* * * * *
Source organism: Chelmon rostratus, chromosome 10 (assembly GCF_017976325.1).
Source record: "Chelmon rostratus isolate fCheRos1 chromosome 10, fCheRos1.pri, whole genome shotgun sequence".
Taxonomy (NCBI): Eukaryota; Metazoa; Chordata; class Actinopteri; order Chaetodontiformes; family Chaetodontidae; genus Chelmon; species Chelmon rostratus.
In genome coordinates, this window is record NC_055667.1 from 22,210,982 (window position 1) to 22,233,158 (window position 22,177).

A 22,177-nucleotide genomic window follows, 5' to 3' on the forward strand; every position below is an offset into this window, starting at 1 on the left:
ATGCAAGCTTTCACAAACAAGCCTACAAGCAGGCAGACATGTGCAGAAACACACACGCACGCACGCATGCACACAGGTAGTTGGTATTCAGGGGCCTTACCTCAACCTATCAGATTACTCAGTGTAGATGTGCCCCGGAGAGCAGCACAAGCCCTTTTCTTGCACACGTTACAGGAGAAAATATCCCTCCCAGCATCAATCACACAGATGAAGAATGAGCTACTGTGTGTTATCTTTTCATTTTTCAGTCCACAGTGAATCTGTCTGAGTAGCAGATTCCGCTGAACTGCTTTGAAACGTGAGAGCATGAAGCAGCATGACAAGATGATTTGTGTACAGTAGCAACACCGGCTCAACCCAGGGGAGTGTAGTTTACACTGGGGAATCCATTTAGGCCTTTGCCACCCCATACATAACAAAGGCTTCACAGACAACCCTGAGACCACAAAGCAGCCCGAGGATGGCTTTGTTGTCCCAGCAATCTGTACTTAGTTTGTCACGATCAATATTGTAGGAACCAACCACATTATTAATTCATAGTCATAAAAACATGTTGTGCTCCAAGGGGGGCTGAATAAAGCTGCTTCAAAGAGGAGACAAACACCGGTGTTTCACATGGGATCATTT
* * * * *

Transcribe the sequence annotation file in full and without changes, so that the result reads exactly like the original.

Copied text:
Source organism: Chelmon rostratus, chromosome 10 (assembly GCF_017976325.1).
Source record: "Chelmon rostratus isolate fCheRos1 chromosome 10, fCheRos1.pri, whole genome shotgun sequence".
Taxonomy (NCBI): Eukaryota; Metazoa; Chordata; class Actinopteri; order Chaetodontiformes; family Chaetodontidae; genus Chelmon; species Chelmon rostratus.
In genome coordinates, this window is record NC_055667.1 from 22,210,982 (window position 1) to 22,233,158 (window position 22,177).

A 22,177-nucleotide genomic window follows, 5' to 3' on the forward strand; every position below is an offset into this window, starting at 1 on the left:
ATGCAAGCTTTCACAAACAAGCCTACAAGCAGGCAGACATGTGCAGAAACACACACGCACGCACGCATGCACACAGGTAGTTGGTATTCAGGGGCCTTACCTCAACCTATCAGATTACTCAGTGTAGATGTGCCCCGGAGAGCAGCACAAGCCCTTTTCTTGCACACGTTACAGGAGAAAATATCCCTCCCAGCATCAATCACACAGATGAAGAATGAGCTACTGTGTGTTATCTTTTCATTTTTCAGTCCACAGTGAATCTGTCTGAGTAGCAGATTCCGCTGAACTGCTTTGAAACGTGAGAGCATGAAGCAGCATGACAAGATGATTTGTGTACAGTAGCAACACCGGCTCAACCCAGGGGAGTGTAGTTTACACTGGGGAATCCATTTAGGCCTTTGCCACCCCATACATAACAAAGGCTTCACAGACAACCCTGAGACCACAAAGCAGCCCGAGGATGGCTTTGTTGTCCCAGCAATCTGTACTTAGTTTGTCACGATCAATATTGTAGGAACCAACCACATTATTAATTCATAGTCATAAAAACATGTTGTGCTCCAAGGGGGGCTGAATAAAGCTGCTTCAAAGAGGAGACAAACACCGGTGTTTCACATGGGATCATTT